Archive
Kitchen
Grapefruit Conquered at Last (Aug, 1933)

Finally, after countless lives lost and ruined, the Grapefruit wars are over.

Grapefruit Conquered at Last
AT LAST the grapefruit has heen conquered. The weapon employed in the conquest is an “umbrella spoon” shown at left, which automatically opens into a large shield when you gouge down into the meat of the fruit. When you raise the spoon to your mouth the shield closes.

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SQUEEZE (Jun, 1959)

There is something about this image that I find very disturbing.

SQUEEZE (not the girl, the container) and heated food put in by Mommy squirts onto spoon and is shoveled into baby’s mouth.

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Huge Kettle Affords Tea Room Customers Hot Stimulant (Sep, 1929)

Of course when it is full that thing would weigh 175lbs.

Huge Kettle Affords Tea Room Customers Hot Stimulant
THERE is an old saying that an Englishman can’t do without his tea. The manufacture of this huge kettle shown at left seems to bear this out, for it was made for the purpose of being able to brew large quantities of tea to accommodate the hundreds of persons who drop in a prominent tea room in London at any time of the day or night and demand a stimulant. A study in contrast is afforded in the photo in which a young woman is pouring tea from the immense kettle into an average sized tea pot. Ordinarily she would not be able to lift it so easily, but the kettle is nearly empty. It has a capacity of approximately 20 gallons and weighs 15 pounds.

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High-Tech Snack Shop (Jun, 1958)

A long but very entertaining article detailing all of the latest in kitchen gadgetry. Among the marvels: infrared heat lamps, the microwave oven, a magnetically driven chocolate mixer, french fry and burger makers and a polisher that pummels your silverware with 1/8″ shot. The author also goes into all of the ways restaurants can increase their sales including allowing people to order through a microphone and speaker (because people like to hear themselves talk), good lighting and perfect consistency from day to day.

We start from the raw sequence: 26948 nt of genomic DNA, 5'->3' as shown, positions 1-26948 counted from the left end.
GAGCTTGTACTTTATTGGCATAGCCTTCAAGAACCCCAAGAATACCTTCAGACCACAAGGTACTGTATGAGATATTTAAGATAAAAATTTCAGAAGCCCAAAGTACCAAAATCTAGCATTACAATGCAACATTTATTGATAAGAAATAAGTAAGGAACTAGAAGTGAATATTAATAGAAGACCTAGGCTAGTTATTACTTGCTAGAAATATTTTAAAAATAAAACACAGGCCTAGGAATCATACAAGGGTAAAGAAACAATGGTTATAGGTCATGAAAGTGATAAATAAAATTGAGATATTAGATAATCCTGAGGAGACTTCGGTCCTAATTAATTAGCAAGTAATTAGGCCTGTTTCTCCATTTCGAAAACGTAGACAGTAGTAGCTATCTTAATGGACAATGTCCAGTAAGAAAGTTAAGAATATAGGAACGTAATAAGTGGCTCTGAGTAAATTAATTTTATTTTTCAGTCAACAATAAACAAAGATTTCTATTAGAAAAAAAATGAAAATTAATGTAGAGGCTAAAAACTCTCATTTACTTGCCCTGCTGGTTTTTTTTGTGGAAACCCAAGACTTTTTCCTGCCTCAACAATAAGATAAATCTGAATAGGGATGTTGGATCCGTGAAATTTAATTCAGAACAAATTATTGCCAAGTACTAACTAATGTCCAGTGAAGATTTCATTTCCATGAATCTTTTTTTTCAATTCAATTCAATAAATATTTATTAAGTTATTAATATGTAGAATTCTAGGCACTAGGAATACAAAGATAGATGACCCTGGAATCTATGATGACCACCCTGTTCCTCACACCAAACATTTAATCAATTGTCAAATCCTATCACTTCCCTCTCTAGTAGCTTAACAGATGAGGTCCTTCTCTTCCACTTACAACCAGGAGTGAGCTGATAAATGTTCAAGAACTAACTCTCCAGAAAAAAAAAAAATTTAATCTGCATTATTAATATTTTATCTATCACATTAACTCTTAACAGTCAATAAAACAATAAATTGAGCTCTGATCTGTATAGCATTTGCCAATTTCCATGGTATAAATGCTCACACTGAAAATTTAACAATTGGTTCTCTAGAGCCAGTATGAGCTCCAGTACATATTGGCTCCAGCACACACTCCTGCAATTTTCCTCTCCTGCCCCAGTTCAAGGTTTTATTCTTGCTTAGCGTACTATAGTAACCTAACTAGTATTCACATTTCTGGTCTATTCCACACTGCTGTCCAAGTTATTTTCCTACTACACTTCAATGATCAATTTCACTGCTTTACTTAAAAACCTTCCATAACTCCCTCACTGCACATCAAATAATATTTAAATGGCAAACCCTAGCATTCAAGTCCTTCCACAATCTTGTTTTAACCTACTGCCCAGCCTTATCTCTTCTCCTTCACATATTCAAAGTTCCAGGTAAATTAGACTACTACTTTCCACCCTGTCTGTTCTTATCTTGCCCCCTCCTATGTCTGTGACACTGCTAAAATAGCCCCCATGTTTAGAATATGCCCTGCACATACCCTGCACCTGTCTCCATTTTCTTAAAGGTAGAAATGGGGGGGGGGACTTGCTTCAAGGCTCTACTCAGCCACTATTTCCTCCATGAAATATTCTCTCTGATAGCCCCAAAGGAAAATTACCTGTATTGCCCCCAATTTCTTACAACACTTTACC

Overall it kind of sounds like a modern day McDonalds…

YOUR SNACK SHOP IS GOING HIGH-HAT

By James Joseph

AN OLD-HAND CHEF, venturing out of retirement, recently spent but an hour in a restaurant’s chromed and push-buttoned kitchen before turning in his white hat and apron for good.

“You don’t need a cook,” he snorted. “What you need is an electronics engineer!”

Like that old-timer, you have only to look behind (and under) the counter of your favorite hamburger place to eyewitness a revolution that’s both gastronomic and electronic:

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Pneumatic Tubes Shoot Hot Meals To Homes (Apr, 1935)

Pneumatic Tubes Shoot Hot Meals To Homes

WHIZZING at mile-a-minute speed through pneumatic tubes far beneath the streets of Berlin, Germany, are thermos bottles each containing part of some housewifes meal. A phone call is enough to bring, in less than fifteen minutes, a complete meal ready to serve, containing exactly the desired quantity and kind of food for each course.

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Spudnuts (Apr, 1952)

What a great name. I’d never heard of Spudnuts before reading this but now I’m curious to try them. They seem to still be around.

Their Potatoes Make Dough

Don’t say doughnuts to the Pelton brothers, say Spudnuts. They glamorized the lowly spud and made themselves a fortune in the process.